Now we proceed with the aforementioned assignment of subsets. In the process, we construct another assignment V. Initialize U(1) = X \setminus B and V(0) = X \setminus A. Let U(1/2) and V(1/2) be disjoint open sets containing A and B respectively (this is where we need our normality hypothesis). Notice how in normality, we have disjoint closed sets B_1 and B_2 with open sets U_1 and U_2 disjoint which contain them respectively, one can complement B_1 to derive a closed set larger than U_2, which we call U_2' and run the same normal separation process on A_1 and U_2'. With this, we can construct U(1/4), U(3/4), V(1/4), V(3/4) and the relations

X \setminus V(0) \subset U(1/4) \subset X \setminus V(1/4) \subset U(1/2),

X \setminus U(1) \subset V(3/4) \subset X \setminus U(3/4) \subset V(1/2).

Inductively, we can show that we can continue this process on X \setminus V(a/2^n) and X \setminus U((a+1)/2^n) for each a = 0,1,\ldots,2^n-1 provided U and V on all dyadics with denominator 2^n to fill in the ones with denominator 2^{n+1}. One can draw a picture to help visualize this process and to see that this satisfies the required aforementioned conditions for U.     ▢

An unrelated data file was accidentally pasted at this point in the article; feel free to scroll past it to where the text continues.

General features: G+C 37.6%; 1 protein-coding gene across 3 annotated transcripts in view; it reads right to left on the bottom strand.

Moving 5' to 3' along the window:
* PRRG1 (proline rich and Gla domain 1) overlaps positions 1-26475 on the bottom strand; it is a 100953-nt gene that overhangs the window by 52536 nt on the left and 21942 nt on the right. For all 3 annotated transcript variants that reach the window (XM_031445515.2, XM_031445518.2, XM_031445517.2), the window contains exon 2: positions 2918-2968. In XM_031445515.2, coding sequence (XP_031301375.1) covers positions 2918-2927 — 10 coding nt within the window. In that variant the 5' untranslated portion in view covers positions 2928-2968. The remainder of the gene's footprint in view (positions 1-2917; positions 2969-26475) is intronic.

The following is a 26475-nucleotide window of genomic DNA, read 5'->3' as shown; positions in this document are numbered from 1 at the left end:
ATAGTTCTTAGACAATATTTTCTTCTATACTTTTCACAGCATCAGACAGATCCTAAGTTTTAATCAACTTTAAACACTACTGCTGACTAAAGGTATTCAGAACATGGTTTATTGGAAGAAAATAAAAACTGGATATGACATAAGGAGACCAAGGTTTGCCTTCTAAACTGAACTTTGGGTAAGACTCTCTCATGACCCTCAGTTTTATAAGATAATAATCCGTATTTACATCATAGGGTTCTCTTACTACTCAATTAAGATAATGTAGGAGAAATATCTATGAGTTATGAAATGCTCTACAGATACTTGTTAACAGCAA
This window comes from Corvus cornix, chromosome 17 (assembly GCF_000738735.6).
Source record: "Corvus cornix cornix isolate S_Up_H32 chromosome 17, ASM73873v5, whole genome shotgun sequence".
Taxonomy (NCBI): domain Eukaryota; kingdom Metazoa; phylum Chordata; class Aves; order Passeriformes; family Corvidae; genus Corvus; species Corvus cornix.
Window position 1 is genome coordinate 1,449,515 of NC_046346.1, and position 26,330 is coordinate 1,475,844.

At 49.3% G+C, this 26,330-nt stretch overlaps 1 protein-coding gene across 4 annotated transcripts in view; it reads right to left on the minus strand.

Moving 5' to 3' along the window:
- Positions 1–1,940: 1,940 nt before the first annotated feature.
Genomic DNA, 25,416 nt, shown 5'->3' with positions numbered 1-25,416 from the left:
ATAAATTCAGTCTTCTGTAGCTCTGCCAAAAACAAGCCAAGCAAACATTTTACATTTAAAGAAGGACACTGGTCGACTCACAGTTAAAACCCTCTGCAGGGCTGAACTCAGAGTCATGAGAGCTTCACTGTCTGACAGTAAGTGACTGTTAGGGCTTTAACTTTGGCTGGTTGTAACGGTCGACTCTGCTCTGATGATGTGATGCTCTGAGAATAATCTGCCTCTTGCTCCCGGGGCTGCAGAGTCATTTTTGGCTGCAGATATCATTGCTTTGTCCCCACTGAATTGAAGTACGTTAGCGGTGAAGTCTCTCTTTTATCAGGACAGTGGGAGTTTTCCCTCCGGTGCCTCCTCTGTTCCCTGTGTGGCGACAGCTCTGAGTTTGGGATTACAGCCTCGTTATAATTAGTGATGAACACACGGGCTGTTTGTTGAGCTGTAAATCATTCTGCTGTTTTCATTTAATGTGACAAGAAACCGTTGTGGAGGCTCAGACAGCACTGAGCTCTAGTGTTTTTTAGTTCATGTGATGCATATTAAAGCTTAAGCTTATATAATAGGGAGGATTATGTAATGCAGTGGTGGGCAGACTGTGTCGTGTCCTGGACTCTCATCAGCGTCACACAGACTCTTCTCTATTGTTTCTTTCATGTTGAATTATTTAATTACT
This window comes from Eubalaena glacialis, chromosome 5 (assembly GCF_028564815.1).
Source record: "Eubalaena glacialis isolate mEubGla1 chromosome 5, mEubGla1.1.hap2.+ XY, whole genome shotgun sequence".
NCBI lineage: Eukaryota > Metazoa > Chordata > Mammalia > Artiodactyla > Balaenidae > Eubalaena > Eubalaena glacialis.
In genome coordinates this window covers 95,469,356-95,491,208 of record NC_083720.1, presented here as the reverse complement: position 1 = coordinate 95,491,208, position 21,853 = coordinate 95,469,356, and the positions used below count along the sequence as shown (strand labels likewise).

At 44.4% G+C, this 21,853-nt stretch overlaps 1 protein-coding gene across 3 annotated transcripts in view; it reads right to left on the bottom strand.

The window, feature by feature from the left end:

Now we will find a metric for \mathbb{R}^{\mathbb{N}} the product space. Remember that the base for product space is such that all projections are open and a cofinite of them are the full space itself (due to closure under only finite intersection). Thus our metric must be such that every \epsilon-ball contains some open set of the product space where a cofinite number of the indices project to \mathbb{R}. The value of x - y for x,y \in \mathbb{R} as well as its powers is unbounded, so obviously we need to enforce that the distance exceed not some finite value, say 1. We also need that for any \epsilon > 0, the distance contributed by all of the indices but a finite number exceeds it not. For this, we can tighten the upper bound on the ith index to 1/i, and instead of summing (what would be a series), we take a \sup, which allows for all n > N where 1/N < \epsilon, the nth index is \mathbb{R} as desired. We let our metric be

D(\mathbf{x}, \mathbf{y}) = \sup\{\frac{\min(|x_i-y_i|, 1)}{i} : i \in \mathbb{N}\}.

That this satisfies the conditions of metric is very mechanical to verify.

Proposition The metric D induces the product topology on \mathbb{R}^{\mathbb{N}}.

Proof: An \epsilon-ball about some point must be of the form

(x_1 - \epsilon/2, x_1 + \epsilon/2) \times (x_2 - 2\epsilon/2, x_2 + 2\epsilon/2) \times \cdots \times (x_n - n\epsilon/2, x_n + n\epsilon/2) \times \mathbb{R} \times \cdots \times \mathbb{R} \times \cdots,

where n is the largest such that n\epsilon < 1. Clearly, we can fit into that an open set of the product space.